What do you offer for a young, mobile audience of 18 to 25-year-olds? How do you reach these people?
The share of young customers is growing more quickly than any other group. There are many reasons for this. First of all we get them on board with targeted offers such as carsharing for learners and students. Secondly, young people no longer see the car as a status symbol. Thirdly, collaborative consumption is something completely normal for young people. They use services on demand, and want to be able to decide for themselves what they consume when and in what form. Carsharing has always catered to this need.
What innovative forms of carsharing are there these days?
In 2014 we launched Catch a Car, a service offered in cities to cater to so-called free floating in urban centres. A customer can use Catch a Car to get from A to B and then leave the car in any blue parking zone in the area covered. We’re just finishing a two-year pilot in Basel which was supported by the ETH. The results make persuasive reading: like Mobility, Catch a Car reduces traffic and promotes public transport. One Mobility vehicle replaces ten private cars; with Catch a Car it’s around four. Now there are more than 5,000 people using Catch a Car, half of whom also use Mobility. Soon we want to roll out Catch a Car in other cities.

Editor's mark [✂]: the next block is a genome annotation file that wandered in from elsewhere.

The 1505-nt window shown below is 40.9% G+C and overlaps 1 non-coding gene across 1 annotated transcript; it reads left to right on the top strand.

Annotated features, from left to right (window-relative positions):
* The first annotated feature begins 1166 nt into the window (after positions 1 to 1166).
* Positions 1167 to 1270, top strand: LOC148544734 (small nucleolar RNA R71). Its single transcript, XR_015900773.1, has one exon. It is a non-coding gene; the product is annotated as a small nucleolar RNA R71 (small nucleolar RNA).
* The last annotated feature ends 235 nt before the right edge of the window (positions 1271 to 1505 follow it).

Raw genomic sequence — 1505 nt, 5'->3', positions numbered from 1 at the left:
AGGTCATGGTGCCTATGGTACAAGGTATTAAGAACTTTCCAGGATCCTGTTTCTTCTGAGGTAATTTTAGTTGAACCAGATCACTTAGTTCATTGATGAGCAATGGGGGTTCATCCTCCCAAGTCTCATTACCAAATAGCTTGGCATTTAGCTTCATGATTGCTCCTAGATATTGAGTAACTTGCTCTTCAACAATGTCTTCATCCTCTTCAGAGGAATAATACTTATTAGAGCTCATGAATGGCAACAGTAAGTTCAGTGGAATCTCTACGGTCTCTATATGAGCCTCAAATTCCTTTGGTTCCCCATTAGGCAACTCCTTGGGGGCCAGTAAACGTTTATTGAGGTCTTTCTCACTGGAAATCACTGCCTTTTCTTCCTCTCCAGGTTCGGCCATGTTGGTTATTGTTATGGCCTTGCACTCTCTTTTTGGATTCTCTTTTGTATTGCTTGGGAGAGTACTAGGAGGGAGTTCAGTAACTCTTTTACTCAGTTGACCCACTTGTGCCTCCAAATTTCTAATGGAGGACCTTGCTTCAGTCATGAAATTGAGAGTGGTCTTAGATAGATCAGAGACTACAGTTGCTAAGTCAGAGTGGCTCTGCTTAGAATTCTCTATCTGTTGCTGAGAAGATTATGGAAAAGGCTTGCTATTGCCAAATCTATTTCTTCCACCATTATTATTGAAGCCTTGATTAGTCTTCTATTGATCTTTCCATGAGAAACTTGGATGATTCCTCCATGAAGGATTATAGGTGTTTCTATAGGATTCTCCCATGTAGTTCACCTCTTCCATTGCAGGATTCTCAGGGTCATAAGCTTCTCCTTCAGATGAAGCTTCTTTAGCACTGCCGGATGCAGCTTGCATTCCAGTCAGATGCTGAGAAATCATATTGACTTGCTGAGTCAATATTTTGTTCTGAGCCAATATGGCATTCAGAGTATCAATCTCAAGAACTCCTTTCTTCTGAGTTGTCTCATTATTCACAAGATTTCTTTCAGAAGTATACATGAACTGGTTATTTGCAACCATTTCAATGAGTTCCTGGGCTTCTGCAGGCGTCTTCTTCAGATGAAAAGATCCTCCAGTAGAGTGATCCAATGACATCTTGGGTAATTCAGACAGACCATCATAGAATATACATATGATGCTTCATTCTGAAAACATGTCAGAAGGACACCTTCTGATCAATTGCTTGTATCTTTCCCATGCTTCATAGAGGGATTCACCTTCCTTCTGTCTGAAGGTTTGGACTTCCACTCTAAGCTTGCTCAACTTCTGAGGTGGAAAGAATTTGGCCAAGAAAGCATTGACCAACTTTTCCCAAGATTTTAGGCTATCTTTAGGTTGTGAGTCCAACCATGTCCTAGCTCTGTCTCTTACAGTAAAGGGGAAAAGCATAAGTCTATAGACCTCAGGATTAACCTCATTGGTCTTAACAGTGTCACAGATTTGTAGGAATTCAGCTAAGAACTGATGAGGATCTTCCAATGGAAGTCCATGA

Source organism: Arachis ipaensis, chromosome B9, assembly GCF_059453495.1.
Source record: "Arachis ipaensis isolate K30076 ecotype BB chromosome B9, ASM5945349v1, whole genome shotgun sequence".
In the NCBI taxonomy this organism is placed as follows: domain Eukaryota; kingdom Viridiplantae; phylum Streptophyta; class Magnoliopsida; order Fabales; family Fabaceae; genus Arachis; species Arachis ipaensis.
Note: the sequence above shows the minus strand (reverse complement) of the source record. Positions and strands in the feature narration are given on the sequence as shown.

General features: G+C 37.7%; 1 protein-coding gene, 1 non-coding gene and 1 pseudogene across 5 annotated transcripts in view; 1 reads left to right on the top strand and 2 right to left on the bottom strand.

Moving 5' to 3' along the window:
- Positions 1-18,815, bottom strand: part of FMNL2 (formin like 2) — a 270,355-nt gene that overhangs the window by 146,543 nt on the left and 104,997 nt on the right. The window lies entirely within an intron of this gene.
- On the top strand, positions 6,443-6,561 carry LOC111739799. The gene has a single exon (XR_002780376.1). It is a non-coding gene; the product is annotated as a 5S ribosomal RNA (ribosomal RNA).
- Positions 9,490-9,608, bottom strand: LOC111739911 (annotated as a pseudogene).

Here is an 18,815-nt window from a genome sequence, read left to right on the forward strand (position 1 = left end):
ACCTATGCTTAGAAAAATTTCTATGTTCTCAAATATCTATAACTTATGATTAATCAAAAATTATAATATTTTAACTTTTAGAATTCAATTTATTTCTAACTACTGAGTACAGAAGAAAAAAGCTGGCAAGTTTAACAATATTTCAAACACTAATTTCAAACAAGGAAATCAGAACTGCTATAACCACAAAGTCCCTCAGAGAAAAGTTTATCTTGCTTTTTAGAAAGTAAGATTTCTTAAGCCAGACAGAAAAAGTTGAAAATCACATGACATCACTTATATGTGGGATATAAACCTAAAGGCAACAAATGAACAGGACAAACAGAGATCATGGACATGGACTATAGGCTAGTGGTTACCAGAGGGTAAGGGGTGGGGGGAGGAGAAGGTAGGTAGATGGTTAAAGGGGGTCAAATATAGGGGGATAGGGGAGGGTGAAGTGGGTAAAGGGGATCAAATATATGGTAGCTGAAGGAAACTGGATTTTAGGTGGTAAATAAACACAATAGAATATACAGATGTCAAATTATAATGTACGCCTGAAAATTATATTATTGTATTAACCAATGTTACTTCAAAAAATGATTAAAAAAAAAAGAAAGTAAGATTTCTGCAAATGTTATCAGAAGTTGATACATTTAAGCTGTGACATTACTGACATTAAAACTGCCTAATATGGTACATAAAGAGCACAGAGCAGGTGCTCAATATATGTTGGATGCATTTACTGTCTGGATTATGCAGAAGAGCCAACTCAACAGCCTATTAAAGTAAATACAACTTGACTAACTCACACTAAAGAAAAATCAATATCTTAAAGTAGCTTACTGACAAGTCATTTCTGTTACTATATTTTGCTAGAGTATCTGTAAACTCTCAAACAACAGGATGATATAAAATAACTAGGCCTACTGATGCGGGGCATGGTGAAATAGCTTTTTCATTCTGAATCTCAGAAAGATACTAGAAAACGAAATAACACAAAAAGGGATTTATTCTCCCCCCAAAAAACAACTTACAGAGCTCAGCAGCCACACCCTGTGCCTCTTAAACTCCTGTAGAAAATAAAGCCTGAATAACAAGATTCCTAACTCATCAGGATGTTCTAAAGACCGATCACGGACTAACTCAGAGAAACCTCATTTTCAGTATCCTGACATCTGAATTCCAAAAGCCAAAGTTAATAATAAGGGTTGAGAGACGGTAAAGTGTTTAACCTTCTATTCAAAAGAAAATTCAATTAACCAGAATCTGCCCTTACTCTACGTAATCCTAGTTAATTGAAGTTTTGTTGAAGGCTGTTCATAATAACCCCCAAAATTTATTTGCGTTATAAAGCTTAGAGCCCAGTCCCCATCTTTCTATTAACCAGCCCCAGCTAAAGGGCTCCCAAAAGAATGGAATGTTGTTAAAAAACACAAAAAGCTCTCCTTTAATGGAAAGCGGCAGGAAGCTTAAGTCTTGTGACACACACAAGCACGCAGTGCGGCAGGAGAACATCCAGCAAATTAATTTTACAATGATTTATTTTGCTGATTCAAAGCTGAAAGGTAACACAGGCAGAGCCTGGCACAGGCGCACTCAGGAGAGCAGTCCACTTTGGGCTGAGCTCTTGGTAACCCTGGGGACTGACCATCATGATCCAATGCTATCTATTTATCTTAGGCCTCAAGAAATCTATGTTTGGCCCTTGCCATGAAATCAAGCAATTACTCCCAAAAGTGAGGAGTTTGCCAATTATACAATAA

We’re currently testing a new form of carsharing we call Mobility One Way which will enable people to travel longer distances from one Mobility station to another. Here too they don’t have to bring the car back to the station they picked it up from. We’re currently looking into the most popular routes and seeing how price-sensitive our customers are. By the end of the year we’ll have five vehicles available for Mobility One Way.
Is carpooling interesting for you?